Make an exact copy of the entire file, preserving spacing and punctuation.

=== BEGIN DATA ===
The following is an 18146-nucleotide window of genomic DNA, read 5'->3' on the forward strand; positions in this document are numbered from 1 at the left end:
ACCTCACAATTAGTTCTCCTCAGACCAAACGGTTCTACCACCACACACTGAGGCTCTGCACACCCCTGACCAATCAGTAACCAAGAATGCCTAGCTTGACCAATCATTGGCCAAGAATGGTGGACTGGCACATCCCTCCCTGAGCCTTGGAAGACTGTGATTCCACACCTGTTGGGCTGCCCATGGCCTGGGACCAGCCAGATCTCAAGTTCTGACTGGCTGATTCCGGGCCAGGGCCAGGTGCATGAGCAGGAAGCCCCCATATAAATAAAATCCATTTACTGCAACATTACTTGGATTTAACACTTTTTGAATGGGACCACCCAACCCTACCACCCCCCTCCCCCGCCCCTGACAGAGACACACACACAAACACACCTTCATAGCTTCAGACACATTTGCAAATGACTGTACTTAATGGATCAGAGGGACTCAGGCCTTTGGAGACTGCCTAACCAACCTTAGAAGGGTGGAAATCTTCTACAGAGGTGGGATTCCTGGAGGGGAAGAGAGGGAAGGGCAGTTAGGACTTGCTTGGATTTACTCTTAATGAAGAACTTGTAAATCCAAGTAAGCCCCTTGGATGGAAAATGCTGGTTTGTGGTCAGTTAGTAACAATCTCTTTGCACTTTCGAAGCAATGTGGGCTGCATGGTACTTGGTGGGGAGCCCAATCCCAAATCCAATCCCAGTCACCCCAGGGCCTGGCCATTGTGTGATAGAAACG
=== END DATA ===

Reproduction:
The following is an 18146-nucleotide window of genomic DNA, read 5'->3' on the forward strand; positions in this document are numbered from 1 at the left end:
ACCTCACAATTAGTTCTCCTCAGACCAAACGGTTCTACCACCACACACTGAGGCTCTGCACACCCCTGACCAATCAGTAACCAAGAATGCCTAGCTTGACCAATCATTGGCCAAGAATGGTGGACTGGCACATCCCTCCCTGAGCCTTGGAAGACTGTGATTCCACACCTGTTGGGCTGCCCATGGCCTGGGACCAGCCAGATCTCAAGTTCTGACTGGCTGATTCCGGGCCAGGGCCAGGTGCATGAGCAGGAAGCCCCCATATAAATAAAATCCATTTACTGCAACATTACTTGGATTTAACACTTTTTGAATGGGACCACCCAACCCTACCACCCCCCTCCCCCGCCCCTGACAGAGACACACACACAAACACACCTTCATAGCTTCAGACACATTTGCAAATGACTGTACTTAATGGATCAGAGGGACTCAGGCCTTTGGAGACTGCCTAACCAACCTTAGAAGGGTGGAAATCTTCTACAGAGGTGGGATTCCTGGAGGGGAAGAGAGGGAAGGGCAGTTAGGACTTGCTTGGATTTACTCTTAATGAAGAACTTGTAAATCCAAGTAAGCCCCTTGGATGGAAAATGCTGGTTTGTGGTCAGTTAGTAACAATCTCTTTGCACTTTCGAAGCAATGTGGGCTGCATGGTACTTGGTGGGGAGCCCAATCCCAAATCCAATCCCAGTCACCCCAGGGCCTGGCCATTGTGTGATAGAAACG